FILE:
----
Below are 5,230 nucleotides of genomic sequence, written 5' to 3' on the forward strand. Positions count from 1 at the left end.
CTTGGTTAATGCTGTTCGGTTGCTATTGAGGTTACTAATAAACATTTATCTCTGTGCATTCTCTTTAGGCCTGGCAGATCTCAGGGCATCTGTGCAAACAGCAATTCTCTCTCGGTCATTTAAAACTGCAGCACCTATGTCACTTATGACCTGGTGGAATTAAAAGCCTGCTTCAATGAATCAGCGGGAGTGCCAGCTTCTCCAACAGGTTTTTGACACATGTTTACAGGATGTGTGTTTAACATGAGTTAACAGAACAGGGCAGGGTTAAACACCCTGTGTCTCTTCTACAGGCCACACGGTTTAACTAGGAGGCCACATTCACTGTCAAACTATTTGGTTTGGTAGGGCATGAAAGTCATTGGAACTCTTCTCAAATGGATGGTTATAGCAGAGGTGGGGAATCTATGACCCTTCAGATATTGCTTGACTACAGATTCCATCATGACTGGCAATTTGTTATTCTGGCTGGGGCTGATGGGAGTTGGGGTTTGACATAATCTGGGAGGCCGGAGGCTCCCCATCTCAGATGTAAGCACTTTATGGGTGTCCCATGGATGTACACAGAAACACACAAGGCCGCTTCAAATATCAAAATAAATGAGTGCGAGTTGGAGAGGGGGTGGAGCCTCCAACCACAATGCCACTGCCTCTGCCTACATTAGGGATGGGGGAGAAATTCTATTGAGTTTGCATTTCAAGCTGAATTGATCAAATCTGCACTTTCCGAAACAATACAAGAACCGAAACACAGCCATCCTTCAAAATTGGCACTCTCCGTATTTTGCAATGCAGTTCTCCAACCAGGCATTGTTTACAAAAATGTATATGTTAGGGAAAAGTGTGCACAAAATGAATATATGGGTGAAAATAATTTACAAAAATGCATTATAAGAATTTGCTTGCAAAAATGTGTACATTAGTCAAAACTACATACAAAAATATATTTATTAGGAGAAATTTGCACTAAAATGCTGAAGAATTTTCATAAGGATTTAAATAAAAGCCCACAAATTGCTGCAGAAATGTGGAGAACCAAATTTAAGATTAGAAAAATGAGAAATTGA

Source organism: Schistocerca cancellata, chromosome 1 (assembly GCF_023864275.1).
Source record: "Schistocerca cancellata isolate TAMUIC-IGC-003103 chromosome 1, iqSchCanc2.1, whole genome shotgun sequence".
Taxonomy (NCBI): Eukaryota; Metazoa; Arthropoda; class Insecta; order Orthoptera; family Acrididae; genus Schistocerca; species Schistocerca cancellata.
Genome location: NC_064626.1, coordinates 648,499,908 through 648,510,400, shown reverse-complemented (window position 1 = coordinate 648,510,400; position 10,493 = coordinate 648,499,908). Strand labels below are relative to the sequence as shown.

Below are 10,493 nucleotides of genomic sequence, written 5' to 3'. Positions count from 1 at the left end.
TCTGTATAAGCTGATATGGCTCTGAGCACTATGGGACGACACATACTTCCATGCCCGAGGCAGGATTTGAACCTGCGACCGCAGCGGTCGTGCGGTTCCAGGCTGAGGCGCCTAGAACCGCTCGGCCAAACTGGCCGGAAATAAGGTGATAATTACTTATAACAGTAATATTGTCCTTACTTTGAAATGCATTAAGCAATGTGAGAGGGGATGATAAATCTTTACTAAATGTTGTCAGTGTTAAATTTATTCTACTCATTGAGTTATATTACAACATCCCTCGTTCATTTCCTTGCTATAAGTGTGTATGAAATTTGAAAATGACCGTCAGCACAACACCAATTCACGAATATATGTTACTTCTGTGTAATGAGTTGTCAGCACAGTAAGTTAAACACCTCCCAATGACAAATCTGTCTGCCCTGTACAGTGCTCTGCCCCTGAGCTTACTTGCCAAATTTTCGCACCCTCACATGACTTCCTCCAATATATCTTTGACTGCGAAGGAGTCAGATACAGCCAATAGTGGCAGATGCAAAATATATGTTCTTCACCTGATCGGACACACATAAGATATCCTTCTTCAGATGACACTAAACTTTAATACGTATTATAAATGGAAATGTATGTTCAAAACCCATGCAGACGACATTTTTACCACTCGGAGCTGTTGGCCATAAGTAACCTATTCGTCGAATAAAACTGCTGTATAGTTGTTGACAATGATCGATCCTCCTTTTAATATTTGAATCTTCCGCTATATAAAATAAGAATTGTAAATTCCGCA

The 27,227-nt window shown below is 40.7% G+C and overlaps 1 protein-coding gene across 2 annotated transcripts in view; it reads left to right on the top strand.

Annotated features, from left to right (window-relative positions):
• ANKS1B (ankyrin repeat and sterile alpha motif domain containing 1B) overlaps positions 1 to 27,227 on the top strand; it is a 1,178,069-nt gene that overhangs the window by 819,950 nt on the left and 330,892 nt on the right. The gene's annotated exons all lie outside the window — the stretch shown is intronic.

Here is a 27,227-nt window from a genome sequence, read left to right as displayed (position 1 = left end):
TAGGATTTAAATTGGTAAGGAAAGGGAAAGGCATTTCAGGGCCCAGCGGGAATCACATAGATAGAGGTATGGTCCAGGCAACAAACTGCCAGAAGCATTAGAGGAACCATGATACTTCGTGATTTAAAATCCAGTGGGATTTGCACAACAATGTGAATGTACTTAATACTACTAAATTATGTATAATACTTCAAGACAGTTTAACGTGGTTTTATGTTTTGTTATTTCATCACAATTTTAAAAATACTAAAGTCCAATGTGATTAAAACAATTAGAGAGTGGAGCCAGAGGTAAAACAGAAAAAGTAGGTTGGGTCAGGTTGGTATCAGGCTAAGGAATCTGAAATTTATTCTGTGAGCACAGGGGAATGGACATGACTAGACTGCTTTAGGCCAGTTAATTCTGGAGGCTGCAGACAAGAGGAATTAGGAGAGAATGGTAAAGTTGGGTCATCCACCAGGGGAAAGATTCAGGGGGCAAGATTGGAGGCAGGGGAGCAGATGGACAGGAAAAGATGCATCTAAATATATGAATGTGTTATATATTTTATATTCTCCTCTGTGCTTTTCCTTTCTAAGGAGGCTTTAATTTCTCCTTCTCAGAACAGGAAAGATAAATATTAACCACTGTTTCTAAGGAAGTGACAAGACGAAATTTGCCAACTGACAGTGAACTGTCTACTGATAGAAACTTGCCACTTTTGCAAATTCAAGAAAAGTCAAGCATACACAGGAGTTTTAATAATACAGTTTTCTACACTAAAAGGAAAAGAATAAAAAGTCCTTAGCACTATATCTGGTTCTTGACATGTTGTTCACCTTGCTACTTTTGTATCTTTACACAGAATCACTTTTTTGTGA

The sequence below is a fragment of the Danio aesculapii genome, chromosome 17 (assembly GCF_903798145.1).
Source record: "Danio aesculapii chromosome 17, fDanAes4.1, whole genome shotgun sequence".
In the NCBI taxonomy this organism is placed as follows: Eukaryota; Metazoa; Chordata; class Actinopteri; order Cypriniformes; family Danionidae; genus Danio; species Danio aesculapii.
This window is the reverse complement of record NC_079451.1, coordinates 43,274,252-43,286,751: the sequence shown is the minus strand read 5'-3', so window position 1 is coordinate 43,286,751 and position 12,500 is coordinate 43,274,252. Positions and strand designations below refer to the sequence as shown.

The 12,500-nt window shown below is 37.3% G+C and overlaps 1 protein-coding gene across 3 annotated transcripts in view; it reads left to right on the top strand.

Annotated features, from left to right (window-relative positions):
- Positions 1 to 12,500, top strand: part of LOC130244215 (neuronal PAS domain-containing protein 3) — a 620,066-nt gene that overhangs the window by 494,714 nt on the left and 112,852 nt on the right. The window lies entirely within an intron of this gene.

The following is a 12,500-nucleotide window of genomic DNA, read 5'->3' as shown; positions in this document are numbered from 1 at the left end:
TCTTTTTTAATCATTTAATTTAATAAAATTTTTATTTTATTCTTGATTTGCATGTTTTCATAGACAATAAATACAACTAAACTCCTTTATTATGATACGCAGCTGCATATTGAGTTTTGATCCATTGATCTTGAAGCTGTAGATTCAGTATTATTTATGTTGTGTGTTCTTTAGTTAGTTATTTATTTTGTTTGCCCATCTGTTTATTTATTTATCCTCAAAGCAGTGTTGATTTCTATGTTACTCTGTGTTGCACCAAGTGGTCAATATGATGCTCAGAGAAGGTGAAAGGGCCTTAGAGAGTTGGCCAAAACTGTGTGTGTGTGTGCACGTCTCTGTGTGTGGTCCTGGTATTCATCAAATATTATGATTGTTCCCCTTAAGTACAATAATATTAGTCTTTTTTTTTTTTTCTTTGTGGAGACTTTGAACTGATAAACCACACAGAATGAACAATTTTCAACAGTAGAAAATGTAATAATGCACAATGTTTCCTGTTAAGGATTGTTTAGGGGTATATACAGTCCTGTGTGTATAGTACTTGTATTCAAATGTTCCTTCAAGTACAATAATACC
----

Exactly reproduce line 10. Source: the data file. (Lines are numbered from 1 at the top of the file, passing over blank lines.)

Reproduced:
Annotated features, from left to right (window-relative positions):